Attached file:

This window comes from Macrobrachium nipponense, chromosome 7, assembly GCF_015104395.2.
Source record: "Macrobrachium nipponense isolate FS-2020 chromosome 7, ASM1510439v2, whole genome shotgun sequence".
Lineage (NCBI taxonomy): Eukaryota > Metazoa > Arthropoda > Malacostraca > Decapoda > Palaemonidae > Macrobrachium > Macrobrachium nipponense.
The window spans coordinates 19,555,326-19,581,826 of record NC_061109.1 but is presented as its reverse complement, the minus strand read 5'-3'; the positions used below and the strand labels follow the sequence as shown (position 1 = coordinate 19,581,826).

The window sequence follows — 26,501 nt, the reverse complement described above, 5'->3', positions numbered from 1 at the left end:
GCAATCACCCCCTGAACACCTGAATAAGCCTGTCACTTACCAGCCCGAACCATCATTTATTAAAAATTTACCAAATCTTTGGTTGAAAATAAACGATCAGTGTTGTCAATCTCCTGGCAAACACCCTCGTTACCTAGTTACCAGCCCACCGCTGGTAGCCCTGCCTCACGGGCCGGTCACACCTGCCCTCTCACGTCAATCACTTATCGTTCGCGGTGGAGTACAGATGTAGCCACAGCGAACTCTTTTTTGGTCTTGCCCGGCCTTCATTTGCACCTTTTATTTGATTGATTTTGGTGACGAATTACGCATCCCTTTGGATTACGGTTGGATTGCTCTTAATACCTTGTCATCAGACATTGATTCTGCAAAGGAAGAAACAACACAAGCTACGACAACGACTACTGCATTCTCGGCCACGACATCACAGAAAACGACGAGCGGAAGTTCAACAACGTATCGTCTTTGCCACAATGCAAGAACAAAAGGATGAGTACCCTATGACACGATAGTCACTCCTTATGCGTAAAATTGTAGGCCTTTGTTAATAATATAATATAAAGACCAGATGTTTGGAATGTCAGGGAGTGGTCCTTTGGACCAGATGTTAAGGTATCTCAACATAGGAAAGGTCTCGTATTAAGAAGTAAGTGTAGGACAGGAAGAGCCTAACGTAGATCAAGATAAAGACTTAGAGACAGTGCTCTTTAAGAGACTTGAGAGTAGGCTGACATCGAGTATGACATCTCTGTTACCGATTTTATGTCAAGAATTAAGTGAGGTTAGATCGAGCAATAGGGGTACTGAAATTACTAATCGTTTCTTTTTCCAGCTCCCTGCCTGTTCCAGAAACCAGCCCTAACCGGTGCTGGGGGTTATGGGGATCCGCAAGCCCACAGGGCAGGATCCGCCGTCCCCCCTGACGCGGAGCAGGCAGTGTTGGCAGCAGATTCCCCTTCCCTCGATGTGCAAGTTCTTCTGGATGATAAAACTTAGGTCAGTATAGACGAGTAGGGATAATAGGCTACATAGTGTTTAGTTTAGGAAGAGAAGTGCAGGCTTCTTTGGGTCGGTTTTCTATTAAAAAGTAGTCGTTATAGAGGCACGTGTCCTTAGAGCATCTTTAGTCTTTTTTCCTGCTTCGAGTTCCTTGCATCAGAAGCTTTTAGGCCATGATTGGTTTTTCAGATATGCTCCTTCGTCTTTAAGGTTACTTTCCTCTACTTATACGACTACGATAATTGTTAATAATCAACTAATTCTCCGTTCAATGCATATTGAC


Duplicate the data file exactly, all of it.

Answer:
This window comes from Macrobrachium nipponense, chromosome 7, assembly GCF_015104395.2.
Source record: "Macrobrachium nipponense isolate FS-2020 chromosome 7, ASM1510439v2, whole genome shotgun sequence".
Lineage (NCBI taxonomy): Eukaryota > Metazoa > Arthropoda > Malacostraca > Decapoda > Palaemonidae > Macrobrachium > Macrobrachium nipponense.
The window spans coordinates 19,555,326-19,581,826 of record NC_061109.1 but is presented as its reverse complement, the minus strand read 5'-3'; the positions used below and the strand labels follow the sequence as shown (position 1 = coordinate 19,581,826).

The window sequence follows — 26,501 nt, the reverse complement described above, 5'->3', positions numbered from 1 at the left end:
GCAATCACCCCCTGAACACCTGAATAAGCCTGTCACTTACCAGCCCGAACCATCATTTATTAAAAATTTACCAAATCTTTGGTTGAAAATAAACGATCAGTGTTGTCAATCTCCTGGCAAACACCCTCGTTACCTAGTTACCAGCCCACCGCTGGTAGCCCTGCCTCACGGGCCGGTCACACCTGCCCTCTCACGTCAATCACTTATCGTTCGCGGTGGAGTACAGATGTAGCCACAGCGAACTCTTTTTTGGTCTTGCCCGGCCTTCATTTGCACCTTTTATTTGATTGATTTTGGTGACGAATTACGCATCCCTTTGGATTACGGTTGGATTGCTCTTAATACCTTGTCATCAGACATTGATTCTGCAAAGGAAGAAACAACACAAGCTACGACAACGACTACTGCATTCTCGGCCACGACATCACAGAAAACGACGAGCGGAAGTTCAACAACGTATCGTCTTTGCCACAATGCAAGAACAAAAGGATGAGTACCCTATGACACGATAGTCACTCCTTATGCGTAAAATTGTAGGCCTTTGTTAATAATATAATATAAAGACCAGATGTTTGGAATGTCAGGGAGTGGTCCTTTGGACCAGATGTTAAGGTATCTCAACATAGGAAAGGTCTCGTATTAAGAAGTAAGTGTAGGACAGGAAGAGCCTAACGTAGATCAAGATAAAGACTTAGAGACAGTGCTCTTTAAGAGACTTGAGAGTAGGCTGACATCGAGTATGACATCTCTGTTACCGATTTTATGTCAAGAATTAAGTGAGGTTAGATCGAGCAATAGGGGTACTGAAATTACTAATCGTTTCTTTTTCCAGCTCCCTGCCTGTTCCAGAAACCAGCCCTAACCGGTGCTGGGGGTTATGGGGATCCGCAAGCCCACAGGGCAGGATCCGCCGTCCCCCCTGACGCGGAGCAGGCAGTGTTGGCAGCAGATTCCCCTTCCCTCGATGTGCAAGTTCTTCTGGATGATAAAACTTAGGTCAGTATAGACGAGTAGGGATAATAGGCTACATAGTGTTTAGTTTAGGAAGAGAAGTGCAGGCTTCTTTGGGTCGGTTTTCTATTAAAAAGTAGTCGTTATAGAGGCACGTGTCCTTAGAGCATCTTTAGTCTTTTTTCCTGCTTCGAGTTCCTTGCATCAGAAGCTTTTAGGCCATGATTGGTTTTTCAGATATGCTCCTTCGTCTTTAAGGTTACTTTCCTCTACTTATACGACTACGATAATTGTTAATAATCAACTAATTCTCCGTTCAATGCATATTGAC